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updated: 2/7/2014 12:23 PM

Lombard saves money on salt, but faces high overtime costs

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This snowy winter, Lombard is one of a few lucky suburbs that has reported having surplus road salt.

But just like other towns, the village can't avoid paying overtime to workers who have been busy clearing away the more than 46 inches of snow that have fallen this winter.

"It is costing us a lot of money," said Public Works Director Carl Goldsmith at Thursday's village board meeting.

As of Jan. 30, the public works department spent about $145,000 this winter in overtime expenses, seasonal worker expenses and commodities, Goldsmith said.

That represents about 77 percent of the department's total budget for those expenses. Adding in the costs of the snow removal so far in February, Goldsmith said, amounts to about 90 percent of the budget being used.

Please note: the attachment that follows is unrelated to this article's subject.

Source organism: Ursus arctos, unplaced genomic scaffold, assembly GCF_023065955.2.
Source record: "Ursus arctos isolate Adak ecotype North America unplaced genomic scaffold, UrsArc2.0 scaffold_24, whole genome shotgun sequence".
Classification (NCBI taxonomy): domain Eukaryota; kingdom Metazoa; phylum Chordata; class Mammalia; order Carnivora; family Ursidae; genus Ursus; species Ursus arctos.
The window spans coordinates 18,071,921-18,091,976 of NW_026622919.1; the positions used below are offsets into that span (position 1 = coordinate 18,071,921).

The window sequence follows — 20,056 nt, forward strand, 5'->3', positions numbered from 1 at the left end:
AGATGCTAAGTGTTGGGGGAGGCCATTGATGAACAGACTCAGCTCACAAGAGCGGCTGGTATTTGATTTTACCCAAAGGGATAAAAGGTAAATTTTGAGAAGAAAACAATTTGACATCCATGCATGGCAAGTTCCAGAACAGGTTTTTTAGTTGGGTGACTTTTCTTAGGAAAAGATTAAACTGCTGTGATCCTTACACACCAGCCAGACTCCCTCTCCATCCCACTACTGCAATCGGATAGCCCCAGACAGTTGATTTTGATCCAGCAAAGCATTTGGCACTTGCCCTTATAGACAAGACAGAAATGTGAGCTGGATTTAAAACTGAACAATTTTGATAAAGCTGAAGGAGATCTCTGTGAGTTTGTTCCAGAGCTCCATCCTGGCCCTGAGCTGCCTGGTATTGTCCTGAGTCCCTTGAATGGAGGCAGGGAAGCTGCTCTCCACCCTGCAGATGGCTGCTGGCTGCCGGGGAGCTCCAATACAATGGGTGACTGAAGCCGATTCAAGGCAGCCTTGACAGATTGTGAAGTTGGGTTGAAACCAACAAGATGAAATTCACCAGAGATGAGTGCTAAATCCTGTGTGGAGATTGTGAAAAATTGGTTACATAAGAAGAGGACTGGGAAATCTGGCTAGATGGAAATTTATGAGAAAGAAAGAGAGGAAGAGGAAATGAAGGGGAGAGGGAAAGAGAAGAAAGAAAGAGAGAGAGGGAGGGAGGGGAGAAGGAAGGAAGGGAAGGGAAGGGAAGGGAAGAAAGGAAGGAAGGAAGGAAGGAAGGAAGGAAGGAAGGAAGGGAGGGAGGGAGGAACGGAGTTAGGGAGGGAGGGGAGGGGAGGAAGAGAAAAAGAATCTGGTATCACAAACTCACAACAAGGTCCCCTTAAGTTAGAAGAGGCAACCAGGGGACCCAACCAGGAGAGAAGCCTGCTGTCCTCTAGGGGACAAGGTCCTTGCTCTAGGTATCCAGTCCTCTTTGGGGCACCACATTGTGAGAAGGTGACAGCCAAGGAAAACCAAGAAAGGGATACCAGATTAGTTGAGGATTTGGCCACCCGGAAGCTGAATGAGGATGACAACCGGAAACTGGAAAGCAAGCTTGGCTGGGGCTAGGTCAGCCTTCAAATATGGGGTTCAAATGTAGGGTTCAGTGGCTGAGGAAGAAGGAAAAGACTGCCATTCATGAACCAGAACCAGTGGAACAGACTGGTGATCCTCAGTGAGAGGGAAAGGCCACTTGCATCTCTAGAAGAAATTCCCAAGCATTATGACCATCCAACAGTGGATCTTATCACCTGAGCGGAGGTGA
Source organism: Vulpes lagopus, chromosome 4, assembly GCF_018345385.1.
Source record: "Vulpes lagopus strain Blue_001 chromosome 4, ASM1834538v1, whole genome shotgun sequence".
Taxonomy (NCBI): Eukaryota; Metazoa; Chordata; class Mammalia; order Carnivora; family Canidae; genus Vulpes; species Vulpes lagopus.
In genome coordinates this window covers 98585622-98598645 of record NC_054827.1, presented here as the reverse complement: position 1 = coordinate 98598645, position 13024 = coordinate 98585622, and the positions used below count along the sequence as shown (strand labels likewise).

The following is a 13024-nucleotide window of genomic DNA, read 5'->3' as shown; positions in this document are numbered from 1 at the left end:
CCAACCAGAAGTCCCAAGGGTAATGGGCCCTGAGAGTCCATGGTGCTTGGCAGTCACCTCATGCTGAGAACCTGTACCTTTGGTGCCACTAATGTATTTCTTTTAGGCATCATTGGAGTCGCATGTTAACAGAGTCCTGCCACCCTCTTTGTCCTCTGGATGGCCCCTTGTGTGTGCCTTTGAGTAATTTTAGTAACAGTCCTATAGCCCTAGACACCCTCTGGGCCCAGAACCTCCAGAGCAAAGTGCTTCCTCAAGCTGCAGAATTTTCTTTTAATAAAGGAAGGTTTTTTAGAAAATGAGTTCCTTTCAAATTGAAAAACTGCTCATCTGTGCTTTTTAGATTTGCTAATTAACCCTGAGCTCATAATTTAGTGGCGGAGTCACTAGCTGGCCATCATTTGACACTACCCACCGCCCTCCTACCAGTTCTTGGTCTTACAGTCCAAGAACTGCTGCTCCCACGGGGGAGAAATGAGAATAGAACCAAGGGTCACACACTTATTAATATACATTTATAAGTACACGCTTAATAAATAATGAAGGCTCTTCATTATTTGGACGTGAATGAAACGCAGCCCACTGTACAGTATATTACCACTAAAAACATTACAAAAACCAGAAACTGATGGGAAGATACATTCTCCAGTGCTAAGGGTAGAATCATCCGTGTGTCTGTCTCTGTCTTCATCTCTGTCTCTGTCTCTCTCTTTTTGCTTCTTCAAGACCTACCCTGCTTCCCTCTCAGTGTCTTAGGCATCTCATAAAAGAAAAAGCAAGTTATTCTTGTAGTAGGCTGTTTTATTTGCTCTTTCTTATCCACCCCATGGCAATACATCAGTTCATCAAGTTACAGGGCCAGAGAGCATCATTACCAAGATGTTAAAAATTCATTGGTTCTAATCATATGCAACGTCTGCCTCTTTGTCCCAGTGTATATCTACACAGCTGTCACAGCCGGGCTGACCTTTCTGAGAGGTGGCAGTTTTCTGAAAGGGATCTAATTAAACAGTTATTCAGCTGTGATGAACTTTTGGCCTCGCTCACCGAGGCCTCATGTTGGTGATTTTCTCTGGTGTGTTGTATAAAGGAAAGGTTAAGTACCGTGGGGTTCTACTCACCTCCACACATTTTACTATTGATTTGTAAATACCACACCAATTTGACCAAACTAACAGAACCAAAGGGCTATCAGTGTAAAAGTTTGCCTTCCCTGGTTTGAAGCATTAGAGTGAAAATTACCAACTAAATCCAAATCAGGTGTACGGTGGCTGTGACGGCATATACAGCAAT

Besides snow removal, crews have also had to address water main breaks, including two significant breaks within a 10-foot area on Grace Street earlier this week.

"It's been a tremendous effort this year and I think our staff has done a wonderful job," Goldsmith said.

Goldsmith also thanked residents and business owners for their patience with snow removal crews.

"This is not a quick process," he said. "From the time the snowfall ends, it generally takes between 7 and 12 hours (to remove). Often, that's not fast enough and we do apologize, but given the amount of equipment we have and given the amount of resources we have available to us we do as best a job as we can."

Anyone interested in learning more about how the crews determine where to go first can access the department's snow plan on the village's website.

Goldsmith said the department has received some reports of damaged mailboxes, which he said is often from the force of the snow coming off the plows. The village offers residents temporary mailboxes that can be replaced with permanent mailboxes in the spring. To request a mailbox or send in feedback, residents can call (630) 620-5740.

"We're hearing positive and negative comments," Goldsmith said. "We're always happy to hear those. They do go into our next year's planning efforts."

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